Unlike many panels at comic conventions, which usually have a more crowded stage, there were only two panelists present: Isamu Kamikokuryo, Art Director for Final Fantasy XIII and XIII-2, and Jonathan Jacques-Belletete, Art Director for Deus Ex: Human Revolution. And both had plenty of interesting things to say. The inherent differences between art styles was discussed first. Kamikokuryo, who spoke through a translator, talked about the obvious anime and manga influences that a vast majority of game artists in Japan work under. However, he stressed that Japanese gaming, and the art that goes along with it, is about "envisioning a world that no one has seen before,"

as opposed to the more realistic approach that most western artists take with their games, which he thinks comes from the influence of graphic novels and movies. Jacques-Belletete agreed as he discussed the fact that Japanese game makers seem to want to “create a world from scratch,” while western game artists tend to tell stories in existing worlds. Of course, there are plenty of obvious exceptions to the rule, but one mustn’t look much further than his own game, Deus Ex: Human Revolution, to see exactly what he’s talking about. More interestingly, Jonathan Jacques-Belletete talked about

the “secondary” nature of graphical technology in Japanese games. He called the general graphical look of Japanese e games a sort of “global direction” in the way art is created for those titles, while western game makers seem more prone to “strive for photo-realism” when creating characters and environments alike. However, he did readily note that Japanese artists tend to make more compelling, interesting and good-looking characters, and that western game makers are much more likely to rely on technology “as a crutch.” But what could the disciples of these differing art styles learn 9

from one another? And are the point where imagery is “almost styles starting to mix now that more realistic than real.” Kathe gaming industry has become mikokuryo also talked about this more globalized increasingly prevaand borders-free “We can’t import lent “hybrid style” of than ever? “We their style,” Jacques- game art, and that can’t import their going forward, the style,” Jacques- Belletete admitted, industry as a whole Belletete ad- “but we can look at will see “what’s immitted, “but we the recipe” portant and what can look at the resonates” with recipe” for how they go about consumers. their craft. Likewise, Isamu Ka- But Kamikokuryo and Jacquesmikokuryo noted that he’s see- Belletete have plenty in coming more of a western influence mon, too. The “Cyber-Renaisin Japanese art direction, to the sance” stylings of Deus Ex, 10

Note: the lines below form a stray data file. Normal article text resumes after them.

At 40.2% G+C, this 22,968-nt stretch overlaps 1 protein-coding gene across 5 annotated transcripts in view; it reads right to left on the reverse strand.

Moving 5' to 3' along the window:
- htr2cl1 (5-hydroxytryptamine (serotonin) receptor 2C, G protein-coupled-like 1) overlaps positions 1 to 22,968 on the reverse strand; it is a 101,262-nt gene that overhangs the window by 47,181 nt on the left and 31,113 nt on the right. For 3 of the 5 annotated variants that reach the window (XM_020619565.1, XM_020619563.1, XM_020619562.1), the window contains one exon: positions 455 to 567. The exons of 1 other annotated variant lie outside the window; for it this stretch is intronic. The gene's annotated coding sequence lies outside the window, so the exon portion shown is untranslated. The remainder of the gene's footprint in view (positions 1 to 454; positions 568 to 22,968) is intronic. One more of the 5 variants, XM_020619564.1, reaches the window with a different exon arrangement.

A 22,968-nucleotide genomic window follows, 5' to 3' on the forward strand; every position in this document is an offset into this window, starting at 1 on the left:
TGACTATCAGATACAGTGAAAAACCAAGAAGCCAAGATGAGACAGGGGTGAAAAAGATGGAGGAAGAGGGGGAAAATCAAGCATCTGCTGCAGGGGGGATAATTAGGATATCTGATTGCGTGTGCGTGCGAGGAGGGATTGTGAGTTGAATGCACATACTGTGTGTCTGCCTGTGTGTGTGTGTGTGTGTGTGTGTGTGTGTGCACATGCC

Jacques-Belletete admitted, was heavily influenced by the Japanese series Metal Gear. And Kamikokuryo discussed how impressive an American game like Red Dead Redemption was to him on a more general level, what with it’s sprawling open world and all. It went “above and beyond what Japanese games have done,” he concluded. Following this eye-opening conversation, the panel ended with a bit of a surprise. These two esteemed artists exchanged

pictures they had drawn for one another. Kamikokuryo gave Jacques-Belletete a picture he drew of Adam from Deus Ex: Human Revolution, while Jacques-Belletete in turn gave Kamikokuryo a picture he drew of Lightning from Final Fantasy XIII. The two men signed their pictures, handed them to the other person, and will hopefully go back to their respective studios with a new perspective as they both approach their new, upcoming projects.


Video Games:

21st Century Art by Catherine Jewell

They thrill, exhilarate and inspire. In just four decades, video games have become an increasingly popular form of mass entertainment, a powerful and exciting platform for innovative art and a multibillion dollar industry.

The highly interactive, sleek, realistic and fascinating worlds created in contemporary video games are a far cry from the clunky, pixilated aliens featuring in classics such as Space Invaders and Pac-Man. Contemporary video games are an amalgam of traditional art forms – including music, narrative, sculpture, painting and storytelling - and are increasingly recognized as an artistic medium in their own right.